Synovial sarcoma is a soft-tissue sarcoma of the extremities developing in young adults that has rarely been reported in the orbit. Synovial sarcoma is associated with a unique translocation, resulting in an SYT-SSX fusion gene. We analyze 7 published periocular cases, together with the current one, to gain a better appreciation of the features of the tumor in this location and to compare the findings with those derived from nonophthalmic studies. An inferior orbital mass developed in a 31-year-old woman after experiencing periorbital and hemifacial pain for more than a decade. Radiographically, the mass was circumscribed and displayed coarse internal calcifications. A large but subtotal excision with histopathologic examination disclosed a primitive tumor composed of spindled and ovoid cells. Immunohistochemistry demonstrated positivity for nuclear transducin-like enhancer of split 1 and membranous CD99, typical for synovial sarcoma. Fluorescence in situ hybridization identified a (X,18) translocation in the tumor cells. The patient underwent postoperative adjuvant proton beam radiotherapy with a good response that has been maintained during 1 year of follow-up. Orbital soft-tissue tumors of all types are increasingly identified by their distinctive genetic signatures that offer more specificity than standard immunohistochemical tests.
PURPOSE: Obstructive meibomian gland dysfunction is a leading cause of ocular morbidity and its treatment remains a challenge. Meibomian gland probing was initially described in 2010. Here, the authors describe a modified technique, dynamic intraductal meibomian probing, which offers several advantages over the traditional approach including increased magnification, greater eyelid stabilization, enhanced anesthesia, and easier identification of gland orifices through the expression of meibum. METHODS: The authors conducted a retrospective chart review of 70 eyelids with treatment-resistant obstructive meibomian gland dysfunction undergoing dynamic intraductal meibomian probing between January 2013 and April 2015. RESULTS: Immediately after the procedure, 91.4% of cases experienced symptomatic improvement, and no complications were noted. CONCLUSIONS: Dynamic intraductal meibomian probing is an effective and safe treatment for obstructive meibomian gland dysfunction that is resistant to traditional therapies.
A 66-year-old man developed a painless 2 mm to 3 mm recurrent nodule at the left upper eyelid margin. Excision disclosed a spindle cell lesion without frank atypia or mitotic activity growing in a twisted fascicular pattern often referred to as storiform. All the surgical margins were involved with tumor. Immunohistochemistry demonstrated that many of the constituent spindle and dendritic tumor cells were CD34, factor XIIIa, and CD 163, the latter 2 being biomarkers for monocytic lineage. The lesion was diagnosed as a dermatofibroma rather than a fibrous histiocytoma, a term that should be reserved for more aggressive lesions of deeper fascial planes. Facial dermatofibromas are rarer and more likely than those of the extremities to recur and therefore deserve wider local excision at first surgery with careful and frequent clinical follow ups. Eyelid dermatofibroma has probably often been misdiagnosed as another tumor in the past. Immunohistochemistry can supply valuable biomarker criteria for diagnosis.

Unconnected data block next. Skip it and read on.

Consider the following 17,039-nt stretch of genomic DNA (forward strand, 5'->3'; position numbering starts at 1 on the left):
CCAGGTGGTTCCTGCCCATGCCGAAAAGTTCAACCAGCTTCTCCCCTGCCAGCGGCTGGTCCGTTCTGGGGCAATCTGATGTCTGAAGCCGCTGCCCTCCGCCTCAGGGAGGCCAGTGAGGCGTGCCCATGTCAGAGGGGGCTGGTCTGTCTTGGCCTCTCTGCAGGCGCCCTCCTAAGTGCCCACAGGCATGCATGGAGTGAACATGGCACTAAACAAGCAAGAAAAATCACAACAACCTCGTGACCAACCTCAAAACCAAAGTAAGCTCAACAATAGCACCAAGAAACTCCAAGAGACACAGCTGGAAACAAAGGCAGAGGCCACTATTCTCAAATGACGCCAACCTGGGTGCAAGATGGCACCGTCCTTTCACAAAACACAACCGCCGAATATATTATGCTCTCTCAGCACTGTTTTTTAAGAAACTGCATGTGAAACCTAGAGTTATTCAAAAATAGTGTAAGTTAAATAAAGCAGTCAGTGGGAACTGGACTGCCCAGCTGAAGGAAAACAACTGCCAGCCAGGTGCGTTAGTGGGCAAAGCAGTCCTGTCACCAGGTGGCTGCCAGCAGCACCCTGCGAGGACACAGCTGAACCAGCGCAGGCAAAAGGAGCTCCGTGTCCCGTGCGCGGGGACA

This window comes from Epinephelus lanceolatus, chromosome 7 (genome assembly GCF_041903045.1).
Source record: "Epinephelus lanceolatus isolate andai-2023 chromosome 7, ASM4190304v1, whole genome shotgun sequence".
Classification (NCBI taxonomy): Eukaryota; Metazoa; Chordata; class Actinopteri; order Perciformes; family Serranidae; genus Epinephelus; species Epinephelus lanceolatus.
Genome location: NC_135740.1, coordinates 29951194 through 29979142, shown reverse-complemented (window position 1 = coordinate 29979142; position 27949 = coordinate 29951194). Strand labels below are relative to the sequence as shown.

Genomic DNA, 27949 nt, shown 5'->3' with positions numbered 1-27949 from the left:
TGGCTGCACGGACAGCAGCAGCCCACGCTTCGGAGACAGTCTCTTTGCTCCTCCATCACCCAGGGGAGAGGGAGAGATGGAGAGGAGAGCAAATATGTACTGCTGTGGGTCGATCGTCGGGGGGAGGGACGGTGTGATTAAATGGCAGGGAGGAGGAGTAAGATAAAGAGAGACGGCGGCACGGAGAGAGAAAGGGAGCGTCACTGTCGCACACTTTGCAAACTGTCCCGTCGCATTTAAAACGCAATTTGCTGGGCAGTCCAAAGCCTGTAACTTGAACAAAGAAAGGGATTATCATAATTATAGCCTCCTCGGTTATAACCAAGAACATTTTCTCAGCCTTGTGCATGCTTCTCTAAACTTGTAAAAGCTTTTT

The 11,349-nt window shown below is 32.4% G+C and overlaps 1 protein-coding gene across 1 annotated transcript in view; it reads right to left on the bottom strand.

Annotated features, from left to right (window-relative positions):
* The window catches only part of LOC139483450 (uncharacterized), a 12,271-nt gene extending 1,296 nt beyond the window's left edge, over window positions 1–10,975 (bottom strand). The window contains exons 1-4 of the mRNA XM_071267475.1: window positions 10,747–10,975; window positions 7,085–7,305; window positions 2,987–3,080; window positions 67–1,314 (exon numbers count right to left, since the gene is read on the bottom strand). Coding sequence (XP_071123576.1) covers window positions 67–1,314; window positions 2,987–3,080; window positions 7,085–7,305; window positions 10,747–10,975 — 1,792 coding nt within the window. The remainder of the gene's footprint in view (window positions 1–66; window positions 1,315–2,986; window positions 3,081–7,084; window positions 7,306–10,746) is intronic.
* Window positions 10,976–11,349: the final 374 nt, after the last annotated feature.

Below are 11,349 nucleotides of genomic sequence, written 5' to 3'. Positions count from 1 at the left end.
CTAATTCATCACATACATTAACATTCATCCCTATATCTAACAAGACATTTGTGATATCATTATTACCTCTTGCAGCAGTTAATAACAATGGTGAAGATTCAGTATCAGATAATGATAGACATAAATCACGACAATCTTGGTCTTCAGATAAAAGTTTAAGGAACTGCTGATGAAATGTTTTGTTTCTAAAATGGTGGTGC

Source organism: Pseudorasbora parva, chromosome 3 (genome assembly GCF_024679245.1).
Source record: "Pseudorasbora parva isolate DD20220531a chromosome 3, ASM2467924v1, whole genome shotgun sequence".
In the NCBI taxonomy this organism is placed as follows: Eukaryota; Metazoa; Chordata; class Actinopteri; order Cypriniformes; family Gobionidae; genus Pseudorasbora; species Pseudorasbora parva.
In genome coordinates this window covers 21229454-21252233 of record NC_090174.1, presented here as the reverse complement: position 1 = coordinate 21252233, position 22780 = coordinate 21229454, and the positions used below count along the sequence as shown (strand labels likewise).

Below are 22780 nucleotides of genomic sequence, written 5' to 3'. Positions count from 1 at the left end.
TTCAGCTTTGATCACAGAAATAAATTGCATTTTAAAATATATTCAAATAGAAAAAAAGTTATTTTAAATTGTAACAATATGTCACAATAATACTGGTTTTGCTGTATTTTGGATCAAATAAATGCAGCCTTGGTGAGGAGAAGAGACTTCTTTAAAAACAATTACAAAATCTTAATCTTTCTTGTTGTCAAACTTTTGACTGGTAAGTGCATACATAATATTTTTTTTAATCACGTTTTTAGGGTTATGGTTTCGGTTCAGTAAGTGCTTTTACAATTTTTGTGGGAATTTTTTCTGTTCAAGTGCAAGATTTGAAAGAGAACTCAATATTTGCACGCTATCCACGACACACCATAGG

Apophysomyces is a rare fungal organism causing rhino-orbito-cerebral mycotic infections with high morbidity and mortality, typically in immunocompetent individuals. Several cases of Apophysomyces elegans orbital disease have been reported. Herein, we report a case of Apophysomyces variabilis infection involving the orbit, sinuses, and calvarium in an immunocompetent 74-year-old woman, with a review of the literature. Unlike prior cases of A. elegans classic rhino-orbito-cerebral infection, our case included diffuse calvarial lytic lesions and overlying soft tissue nodules, but without parenchymal intracranial involvement. There was radiographic and clinical evidence of infarction of the orbital contents and cavernous sinus thrombosis. Anastomoses between the superior orbital (ophthalmic) vein and diploic veins of the calvarium are believed to be primarily responsible for the unusual mode of spread on the extradural surface of the brain. Although the patient stabilized without definitive surgical intervention, her disease slowly and intermittently progressed for over a year after presentation, requiring multiple courses of antifungal treatment.